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Phono Sapiens

My friend J, a computer programmer, once convinced his former roommate—also a programmer—to watch the Japanese art film Asako I & II, about a woman who falls in love with two identical-looking but different men. J’s roommate sat patiently through this intricate, two-hour . . . . Continue Reading »

Hitler’s Second Coming

It was surreal. President Biden began his State of the Union speech by invoking the Nazi threat. More than eighty years ago, Biden reminded us, Franklin Roosevelt rallied the nation, as “Hitler was on the march,” and “freedom and democracy were under assault.” Today, the president warned, . . . . Continue Reading »

Coming and Going

Disappearance is usually felt as something bad. When things disappear, we sense the pull of death, the call of the dust, the loss of the palpable good. I have recently been moving house after many years in one place, with all its accumulations. Things, often intimate things, are left behind, given . . . . Continue Reading »

Briefly Noted

There was a time when the Church shaped Western high art, particularly art music, as distinct from folk or pop music. That era has been over for centuries, yet the impetus for composers to engage with spirituality has endured. There has been no shortage of scholars in recent decades endeavoring to . . . . Continue Reading »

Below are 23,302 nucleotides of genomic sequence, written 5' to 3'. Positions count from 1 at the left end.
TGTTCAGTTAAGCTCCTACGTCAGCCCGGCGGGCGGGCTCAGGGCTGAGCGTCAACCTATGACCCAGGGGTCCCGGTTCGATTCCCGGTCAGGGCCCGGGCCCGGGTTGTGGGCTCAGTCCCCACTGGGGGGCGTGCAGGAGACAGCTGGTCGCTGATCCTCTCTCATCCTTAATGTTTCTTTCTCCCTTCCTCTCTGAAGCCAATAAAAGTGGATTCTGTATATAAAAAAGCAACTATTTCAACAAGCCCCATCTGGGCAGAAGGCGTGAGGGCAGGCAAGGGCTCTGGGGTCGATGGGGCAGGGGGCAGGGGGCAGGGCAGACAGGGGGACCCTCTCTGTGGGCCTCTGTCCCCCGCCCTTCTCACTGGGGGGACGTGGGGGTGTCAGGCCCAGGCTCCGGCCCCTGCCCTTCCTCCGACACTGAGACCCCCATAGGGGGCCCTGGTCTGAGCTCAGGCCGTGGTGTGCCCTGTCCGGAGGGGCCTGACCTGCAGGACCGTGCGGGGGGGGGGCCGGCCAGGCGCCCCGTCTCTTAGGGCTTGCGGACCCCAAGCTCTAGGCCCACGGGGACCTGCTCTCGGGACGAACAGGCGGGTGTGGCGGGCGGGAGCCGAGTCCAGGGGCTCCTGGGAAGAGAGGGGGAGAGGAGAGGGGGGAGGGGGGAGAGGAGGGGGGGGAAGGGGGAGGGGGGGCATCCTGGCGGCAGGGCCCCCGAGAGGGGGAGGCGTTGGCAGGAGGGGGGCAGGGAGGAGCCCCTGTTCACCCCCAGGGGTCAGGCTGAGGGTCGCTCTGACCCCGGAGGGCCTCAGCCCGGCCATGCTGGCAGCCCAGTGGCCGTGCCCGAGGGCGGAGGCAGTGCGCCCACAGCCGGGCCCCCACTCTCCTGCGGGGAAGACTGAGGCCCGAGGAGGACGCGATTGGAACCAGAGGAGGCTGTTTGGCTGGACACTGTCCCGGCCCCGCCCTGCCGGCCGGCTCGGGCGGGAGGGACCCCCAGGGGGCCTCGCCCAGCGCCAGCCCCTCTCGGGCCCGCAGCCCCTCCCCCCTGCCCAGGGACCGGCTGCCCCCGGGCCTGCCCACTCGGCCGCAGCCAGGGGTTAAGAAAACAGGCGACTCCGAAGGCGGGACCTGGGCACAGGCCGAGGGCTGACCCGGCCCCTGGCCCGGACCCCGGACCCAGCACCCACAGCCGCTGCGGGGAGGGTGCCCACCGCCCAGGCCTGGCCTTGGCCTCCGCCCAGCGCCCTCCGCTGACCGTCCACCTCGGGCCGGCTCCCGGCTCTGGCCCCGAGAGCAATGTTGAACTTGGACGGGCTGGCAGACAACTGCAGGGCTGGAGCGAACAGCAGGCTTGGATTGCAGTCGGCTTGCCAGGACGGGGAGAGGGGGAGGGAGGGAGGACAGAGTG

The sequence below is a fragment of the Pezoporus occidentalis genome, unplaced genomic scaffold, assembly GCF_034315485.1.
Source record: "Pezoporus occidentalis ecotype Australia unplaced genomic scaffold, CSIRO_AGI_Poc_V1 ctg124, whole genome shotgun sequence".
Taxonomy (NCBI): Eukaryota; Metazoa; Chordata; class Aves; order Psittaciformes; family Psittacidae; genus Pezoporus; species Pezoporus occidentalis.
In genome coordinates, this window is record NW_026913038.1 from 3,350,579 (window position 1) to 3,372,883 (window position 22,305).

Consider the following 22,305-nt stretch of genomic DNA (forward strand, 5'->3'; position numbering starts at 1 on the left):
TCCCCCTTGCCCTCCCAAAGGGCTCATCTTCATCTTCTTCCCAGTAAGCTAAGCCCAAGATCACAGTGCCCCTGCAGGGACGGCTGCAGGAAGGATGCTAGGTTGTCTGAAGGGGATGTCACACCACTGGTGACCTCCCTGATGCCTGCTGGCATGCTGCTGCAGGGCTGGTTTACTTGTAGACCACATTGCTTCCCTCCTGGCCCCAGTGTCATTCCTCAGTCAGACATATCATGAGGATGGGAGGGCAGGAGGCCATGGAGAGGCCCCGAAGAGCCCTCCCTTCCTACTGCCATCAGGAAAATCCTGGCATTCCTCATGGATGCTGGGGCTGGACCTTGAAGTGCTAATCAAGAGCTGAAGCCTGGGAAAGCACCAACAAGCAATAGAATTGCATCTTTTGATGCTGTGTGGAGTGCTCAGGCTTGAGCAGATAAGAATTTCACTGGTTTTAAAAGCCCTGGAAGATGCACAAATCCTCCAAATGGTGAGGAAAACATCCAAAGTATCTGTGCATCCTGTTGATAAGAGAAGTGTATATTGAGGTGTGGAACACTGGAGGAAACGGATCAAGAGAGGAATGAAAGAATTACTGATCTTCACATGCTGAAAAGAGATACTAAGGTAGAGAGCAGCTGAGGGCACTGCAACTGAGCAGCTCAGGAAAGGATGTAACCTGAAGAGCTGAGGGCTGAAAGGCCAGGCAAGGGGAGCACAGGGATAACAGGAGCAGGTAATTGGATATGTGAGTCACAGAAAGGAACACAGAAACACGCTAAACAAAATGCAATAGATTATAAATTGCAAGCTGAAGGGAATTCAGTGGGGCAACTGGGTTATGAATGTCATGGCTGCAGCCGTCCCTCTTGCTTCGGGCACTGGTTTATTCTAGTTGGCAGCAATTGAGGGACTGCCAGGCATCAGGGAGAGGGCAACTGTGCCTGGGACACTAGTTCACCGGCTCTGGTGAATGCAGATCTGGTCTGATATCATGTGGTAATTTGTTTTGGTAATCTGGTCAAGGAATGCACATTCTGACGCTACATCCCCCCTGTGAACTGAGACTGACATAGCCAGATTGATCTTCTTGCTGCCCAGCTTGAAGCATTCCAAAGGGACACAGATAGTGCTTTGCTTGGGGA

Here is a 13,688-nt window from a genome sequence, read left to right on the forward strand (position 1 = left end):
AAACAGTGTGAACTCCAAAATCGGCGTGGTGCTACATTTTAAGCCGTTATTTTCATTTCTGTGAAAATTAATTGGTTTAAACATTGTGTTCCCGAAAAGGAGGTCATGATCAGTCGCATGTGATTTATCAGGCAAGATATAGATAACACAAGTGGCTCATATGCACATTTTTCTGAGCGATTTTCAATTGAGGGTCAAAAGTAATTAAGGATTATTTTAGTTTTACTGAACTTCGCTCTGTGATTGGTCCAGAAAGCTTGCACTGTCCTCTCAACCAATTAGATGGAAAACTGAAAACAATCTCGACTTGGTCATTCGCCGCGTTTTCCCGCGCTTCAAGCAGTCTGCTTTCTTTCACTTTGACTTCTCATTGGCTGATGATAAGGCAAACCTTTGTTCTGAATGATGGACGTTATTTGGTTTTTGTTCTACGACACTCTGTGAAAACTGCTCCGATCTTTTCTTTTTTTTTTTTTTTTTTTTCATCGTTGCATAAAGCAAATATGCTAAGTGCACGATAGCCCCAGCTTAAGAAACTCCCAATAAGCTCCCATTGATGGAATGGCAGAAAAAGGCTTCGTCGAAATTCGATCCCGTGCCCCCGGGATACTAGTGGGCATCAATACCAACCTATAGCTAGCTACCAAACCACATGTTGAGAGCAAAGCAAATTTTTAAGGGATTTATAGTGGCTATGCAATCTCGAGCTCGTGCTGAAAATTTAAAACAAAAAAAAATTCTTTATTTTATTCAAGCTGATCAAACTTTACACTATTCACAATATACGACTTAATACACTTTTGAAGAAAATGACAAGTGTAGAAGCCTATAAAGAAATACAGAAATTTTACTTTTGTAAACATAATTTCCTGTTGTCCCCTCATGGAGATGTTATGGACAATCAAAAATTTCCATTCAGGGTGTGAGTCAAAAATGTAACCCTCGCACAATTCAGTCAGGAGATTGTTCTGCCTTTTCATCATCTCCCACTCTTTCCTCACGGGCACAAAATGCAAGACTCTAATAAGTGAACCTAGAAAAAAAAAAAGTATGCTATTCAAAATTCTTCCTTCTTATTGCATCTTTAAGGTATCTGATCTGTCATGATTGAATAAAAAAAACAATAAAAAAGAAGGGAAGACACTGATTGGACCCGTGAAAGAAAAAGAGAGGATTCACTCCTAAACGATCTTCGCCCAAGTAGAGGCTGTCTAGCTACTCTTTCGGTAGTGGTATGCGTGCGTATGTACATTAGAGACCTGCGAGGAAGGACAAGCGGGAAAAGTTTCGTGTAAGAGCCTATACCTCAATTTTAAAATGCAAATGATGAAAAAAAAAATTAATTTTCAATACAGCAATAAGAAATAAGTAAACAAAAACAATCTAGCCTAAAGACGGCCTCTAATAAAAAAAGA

Suicide of the Radical Right​

On May 21, 2013, the French writer Dominique Venner took his own life in front of the main altar of Notre Dame Cathedral in Paris. Venner was seventy-eight years old when he put a handgun into his mouth and pulled the trigger. He left a note on the altar to explain his “gesture,” which took . . . . Continue Reading »

Results May Vary

When I was a teenager, it occurred to me that it would probably be virtuous to suicide bomb people who had just been to confession. After all, if you take the truths about eternal life seriously, the bomber would be launching the victims to heaven, and doing so in a maximally generous way, . . . . Continue Reading »

Spinoza in Full

Cursed be he by day and cursed be he by night; cursed be he when he lies down and cursed be he when he awakens. Cursed be he when he goes out and cursed be he when he comes in. . . . May the Lord blot out his name from under heaven. . . . Nobody may communicate with him, neither in writing nor . . . . Continue Reading »

Briefly Noted

There’s a poem by John Donne that makes a presence of an absence; his absent love becomes as real to the speaker and more fully his than if she were present. This could illustrate what Katherine Rundell wants us to see in the work of John Donne, seventeenth-century metaphysical poet and preacher, . . . . Continue Reading »

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